Wednesday, September 03, 2008

Jail standards commission needs greater healthcare focus

Interested readers should see recommendations for the Texas Commission on Jail Standards submitted to the Sunset Commission from Matt Simpson at the ACLU of Texas, compiled in response to a survey of advocates. Key proposals include stricter evaluation of medical care provided at county jails and improving medical care and services for pregnant inmates.

I agree with most of what Simpson has proposed, but this statement in particular strikes me as only 2/3 correct: "Currently, the statutory authority of TCJS does not allow it to inspect in a meaningful way the quality of medical care, the quality of mental health services, or the conditions of confinement."

While it's accurate TCJS has no capacity for meaningful oversight of jail medical services, they do a pretty good job IMO of identifying problems with "conditions of confinement." The bigger dilemma in that regard, and TCJS' own agency self-evaluation (pdf - p. 13) said the same thing - is that the agency suffers from a "lack of enforcement options available to bring jails into compliance." In other words, TCJS rules need more teeth.

Simpson's right, though,that TCJS presently has no staff qualified to evaluate jails' delivery of medical care. Current TCJS inspections ensure at least that medical grievance procedures exist, but the agency has no way to tell whether appropriate care was given. What's more, TCJS has no authority nor capacity to go in after specific incidents to see whether rules have been broken.

In particular, I'd like to see TCJS perform after-action reviews in certain jail deaths - perhaps along the lines of hospitals' morbidity and mortality conferences - to identify causation and what if any procedural fixes might have prevented what happened. Perhaps that's not necessary in every instance, but we've seen jail deaths recently that cry out for greater oversight by the state.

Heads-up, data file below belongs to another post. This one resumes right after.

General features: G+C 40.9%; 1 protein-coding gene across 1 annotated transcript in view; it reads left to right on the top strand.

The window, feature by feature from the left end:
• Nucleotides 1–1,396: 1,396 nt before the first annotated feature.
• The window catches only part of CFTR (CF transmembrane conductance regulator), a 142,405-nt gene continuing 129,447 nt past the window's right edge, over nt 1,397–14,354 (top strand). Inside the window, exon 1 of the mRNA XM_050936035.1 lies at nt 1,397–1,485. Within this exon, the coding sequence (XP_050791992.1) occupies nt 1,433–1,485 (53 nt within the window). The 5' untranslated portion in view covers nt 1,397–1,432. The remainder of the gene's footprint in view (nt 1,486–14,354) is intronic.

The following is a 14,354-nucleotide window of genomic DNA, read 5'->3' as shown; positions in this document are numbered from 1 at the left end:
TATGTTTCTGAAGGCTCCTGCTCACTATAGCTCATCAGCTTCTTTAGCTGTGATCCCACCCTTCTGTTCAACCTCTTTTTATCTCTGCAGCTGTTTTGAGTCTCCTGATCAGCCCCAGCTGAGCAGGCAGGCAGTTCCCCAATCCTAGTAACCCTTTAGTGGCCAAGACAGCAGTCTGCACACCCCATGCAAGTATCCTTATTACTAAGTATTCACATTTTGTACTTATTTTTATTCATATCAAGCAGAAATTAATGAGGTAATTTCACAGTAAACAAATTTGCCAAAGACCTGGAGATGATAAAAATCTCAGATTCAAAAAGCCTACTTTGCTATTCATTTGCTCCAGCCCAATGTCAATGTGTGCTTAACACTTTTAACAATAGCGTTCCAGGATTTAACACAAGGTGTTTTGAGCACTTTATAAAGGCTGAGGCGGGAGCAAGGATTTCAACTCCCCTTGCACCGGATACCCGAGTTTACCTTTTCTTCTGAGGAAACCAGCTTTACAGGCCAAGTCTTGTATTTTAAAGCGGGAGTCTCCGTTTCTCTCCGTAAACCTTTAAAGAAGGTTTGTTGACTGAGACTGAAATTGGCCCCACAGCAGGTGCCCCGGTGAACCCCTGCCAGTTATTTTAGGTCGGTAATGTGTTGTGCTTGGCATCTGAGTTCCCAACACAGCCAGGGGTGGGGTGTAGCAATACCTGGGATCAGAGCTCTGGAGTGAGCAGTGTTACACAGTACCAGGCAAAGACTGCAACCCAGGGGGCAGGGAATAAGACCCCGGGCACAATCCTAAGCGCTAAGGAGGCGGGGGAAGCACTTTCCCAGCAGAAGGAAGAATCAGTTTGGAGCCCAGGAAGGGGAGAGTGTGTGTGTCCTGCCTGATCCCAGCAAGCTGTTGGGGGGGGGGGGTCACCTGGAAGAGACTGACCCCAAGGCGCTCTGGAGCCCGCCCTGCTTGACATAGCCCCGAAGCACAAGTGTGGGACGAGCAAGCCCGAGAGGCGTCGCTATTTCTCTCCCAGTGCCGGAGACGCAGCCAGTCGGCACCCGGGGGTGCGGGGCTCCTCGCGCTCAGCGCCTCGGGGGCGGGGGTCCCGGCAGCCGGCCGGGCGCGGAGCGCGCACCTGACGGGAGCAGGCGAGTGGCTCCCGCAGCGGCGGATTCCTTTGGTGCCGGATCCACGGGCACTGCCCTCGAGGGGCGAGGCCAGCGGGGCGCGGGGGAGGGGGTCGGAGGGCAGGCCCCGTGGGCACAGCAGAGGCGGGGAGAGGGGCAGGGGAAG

For more on this subject, see earlier recommendations for the jail commission's sunset review from Bob Libal at Texas Prison Business and from the Texas Jail Project.


Anonymous said...

Forgive me for my opinion but there are people in our prisons that has cruelly took a childs life causing them severe pain. And I am afraid I can find no justification in treating these evil people if they fall sick.

Gritsforbreakfast said...

Kacy, do you have any idea how many people are in prison or jail and what a tiny, tiny percentage "took a childs life causing them severe pain"?

I can forgive your opinion, it's your ignorance I find particularly troubling.

Anonymous said...

Kacy, both you and I enjoy freedoms granted by the U.S. Bill of Rights. Among these rights is freedom from cruel and unusual punishment.

Denial of Health Care is cruel. the person you refer to is in prison because he broke the law, the very same laws protect his right and yours to decent health care.

Gritsforbreakfast said...

I just deleted a comment that added zero substance but lots of bile to this discussion. I've said before, folks, and I wasn't just talking about death penalty posts - such routine name calling and demeaning rhetoric about those with whom you disagree is unacceptable here. I'm done with it and don't care if you feel you've been censored.

Be polite and respectful. Use language you'd be comfortable using when speaking with your own young children or your grandmother. If you can't do that, don't comment here. I won't let one or two jerks poison the well for everybody else.

Anonymous said...

If you think jailers and guards are mean and cruel; you should see the medical personnel.....

Anonymous said...

I don't think we should deny anybody from health care. Whoever he/she maybe.